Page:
Movements

What is a movement? Do different versions exist? A movement defines the internal mechanism of a watch which powers the timekeeping functions. In other words, a movement is the engine of a watch. Different types of movements include quartz, mechanical and automatic, and the different movements are associated with pros and cons. In order for you to choose one movement above the other, we discuss pros and cons below.

Quartz Movements

A quartz movement is a very reliable movement and more inexpensive than a mechanical movement. A quartz movement is powered by a battery and, thus, you need to replace the battery once in a while – If your watch is equipped with a quartz movement. Quartz movements are known as quartz movements as these movements are powered using a combination of battery and quartz crystal. The battery sends electric current through the quartz crystal to keep it oscillating at over 32.000 vibrations per second. The vibrating quartz crystal powers a stepper motor that keeps the hands moving at a constant rate – thus keeping time accurately. In general, the battery will need to be replaced approximately every 2 to 3 years. Some quartz watches (e.g. T-Touch Solar from Tissot) are powered by solar energy – these watches are still known as quartz watches; however, the batteries are constantly charged by solar energy.

On a positive note, a quartz movement is a more price-friendly option than a mechanical movement and does not require a watch winder to run. On average, a quartz movement will not lose more than 5-10 seconds per month. A quartz watch covers most needs and the only downside is that you, once in a while, need to have the battery changed at your local watch store.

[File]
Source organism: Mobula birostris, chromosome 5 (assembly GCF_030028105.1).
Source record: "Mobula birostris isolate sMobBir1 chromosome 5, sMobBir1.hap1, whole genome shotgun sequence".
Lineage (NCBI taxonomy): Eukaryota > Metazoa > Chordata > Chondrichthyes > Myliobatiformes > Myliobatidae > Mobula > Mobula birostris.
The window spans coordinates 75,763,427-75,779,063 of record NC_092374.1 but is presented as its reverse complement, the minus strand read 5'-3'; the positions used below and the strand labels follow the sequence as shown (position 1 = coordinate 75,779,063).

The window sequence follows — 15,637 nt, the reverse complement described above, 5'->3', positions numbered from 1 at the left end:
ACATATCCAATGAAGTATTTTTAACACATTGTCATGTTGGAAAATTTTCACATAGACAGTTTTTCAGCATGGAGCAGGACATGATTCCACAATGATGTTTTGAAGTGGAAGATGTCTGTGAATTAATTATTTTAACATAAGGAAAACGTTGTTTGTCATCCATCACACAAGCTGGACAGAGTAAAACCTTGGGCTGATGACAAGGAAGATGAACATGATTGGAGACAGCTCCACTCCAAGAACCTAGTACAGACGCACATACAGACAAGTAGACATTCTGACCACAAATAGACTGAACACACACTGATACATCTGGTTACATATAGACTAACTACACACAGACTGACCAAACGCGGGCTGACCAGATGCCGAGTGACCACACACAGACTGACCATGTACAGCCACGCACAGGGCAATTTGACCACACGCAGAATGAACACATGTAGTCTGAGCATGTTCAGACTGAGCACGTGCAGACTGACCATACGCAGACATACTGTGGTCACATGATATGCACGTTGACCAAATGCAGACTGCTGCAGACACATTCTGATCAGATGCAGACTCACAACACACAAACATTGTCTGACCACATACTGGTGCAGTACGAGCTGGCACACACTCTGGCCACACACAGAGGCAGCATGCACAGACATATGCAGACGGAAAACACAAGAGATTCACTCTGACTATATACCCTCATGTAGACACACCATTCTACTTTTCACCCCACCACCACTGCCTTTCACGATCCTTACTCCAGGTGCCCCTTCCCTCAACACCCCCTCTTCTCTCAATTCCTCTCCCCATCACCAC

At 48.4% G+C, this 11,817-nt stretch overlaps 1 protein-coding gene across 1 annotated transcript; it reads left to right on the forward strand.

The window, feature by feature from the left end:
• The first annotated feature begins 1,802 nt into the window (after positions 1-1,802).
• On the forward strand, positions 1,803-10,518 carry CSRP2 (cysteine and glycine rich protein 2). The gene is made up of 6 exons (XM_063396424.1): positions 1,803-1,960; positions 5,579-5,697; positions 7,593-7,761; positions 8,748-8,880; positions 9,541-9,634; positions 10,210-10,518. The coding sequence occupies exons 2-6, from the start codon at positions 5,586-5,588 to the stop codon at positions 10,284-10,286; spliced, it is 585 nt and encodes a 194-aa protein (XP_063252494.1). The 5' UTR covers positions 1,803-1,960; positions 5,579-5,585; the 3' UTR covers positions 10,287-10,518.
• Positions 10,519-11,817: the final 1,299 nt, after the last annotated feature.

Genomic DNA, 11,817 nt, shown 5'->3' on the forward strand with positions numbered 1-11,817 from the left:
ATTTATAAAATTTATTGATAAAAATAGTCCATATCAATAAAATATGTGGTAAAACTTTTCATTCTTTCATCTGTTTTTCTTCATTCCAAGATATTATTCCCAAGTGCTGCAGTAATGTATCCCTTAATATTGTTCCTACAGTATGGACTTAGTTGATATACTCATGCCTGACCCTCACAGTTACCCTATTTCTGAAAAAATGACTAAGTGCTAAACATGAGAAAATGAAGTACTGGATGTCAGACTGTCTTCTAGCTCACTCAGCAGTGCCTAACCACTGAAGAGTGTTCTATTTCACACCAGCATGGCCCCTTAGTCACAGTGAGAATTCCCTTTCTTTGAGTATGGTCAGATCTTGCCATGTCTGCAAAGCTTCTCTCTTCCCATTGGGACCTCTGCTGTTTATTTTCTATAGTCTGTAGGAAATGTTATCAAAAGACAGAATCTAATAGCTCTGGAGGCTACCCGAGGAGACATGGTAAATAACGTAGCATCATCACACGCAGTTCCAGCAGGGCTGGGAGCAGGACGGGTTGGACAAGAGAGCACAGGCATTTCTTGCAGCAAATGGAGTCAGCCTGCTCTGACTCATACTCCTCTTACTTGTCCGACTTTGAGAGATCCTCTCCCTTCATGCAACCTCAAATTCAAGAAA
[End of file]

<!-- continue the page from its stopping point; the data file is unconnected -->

Mechanical Movements

In most cases, newer watches are not equipped with mechanical movements as these are usually found in older models - such as pocket watches. A mechanical movement is powered by winding a spring (known as the mainspring) which delivers a steady supply of energy to the gear train - thereby powering the timekeeping functions. When a mechanical movement is fully wound, the watch will keep running for 36 to 48 hours.

If you are in possession of a mechanical watch, you will need to rewind and adjust time when energy runs out. To ensure accuracy, you should set time regularly even though the watch is running perfectly. A good rule of thumb is to rewind a mechanical watch every night before you go to bed – and remember to make it part of your daily routine. Contrary to a quartz movement, a mechanical movement will last for generations if serviced regularly by a watchmaker.

Automatic Movements

An automatic movement is a mechanical movement with an automatic winding mechanism. An automatic watch harnesses the energy produced by motion to wind the spring. More precisely, the watch is equipped with a rotor and gears that wind the mainspring when the rotor is in motion – e.g. when the watch is worn on the wrist. An automatic watch has the same unique features as a mechanical watch: detailed construction and good durability.

In addition, an automatic watch has another advantage as the wearer does not need to manually wind the timepiece on a daily basis – as is the case with mechanical watches. Thus, a watch with an automatic movement will function accurately if worn daily. As some movements will lose a few minutes per month, you should set time once in a while. Quite a few automatic watches have transparent case backs, allowing you to view the movement in motion.

Hybrid Movements

These movements contain features from quartz movements as well as automatic movements – nothing general can be said about these movements as they vary in design.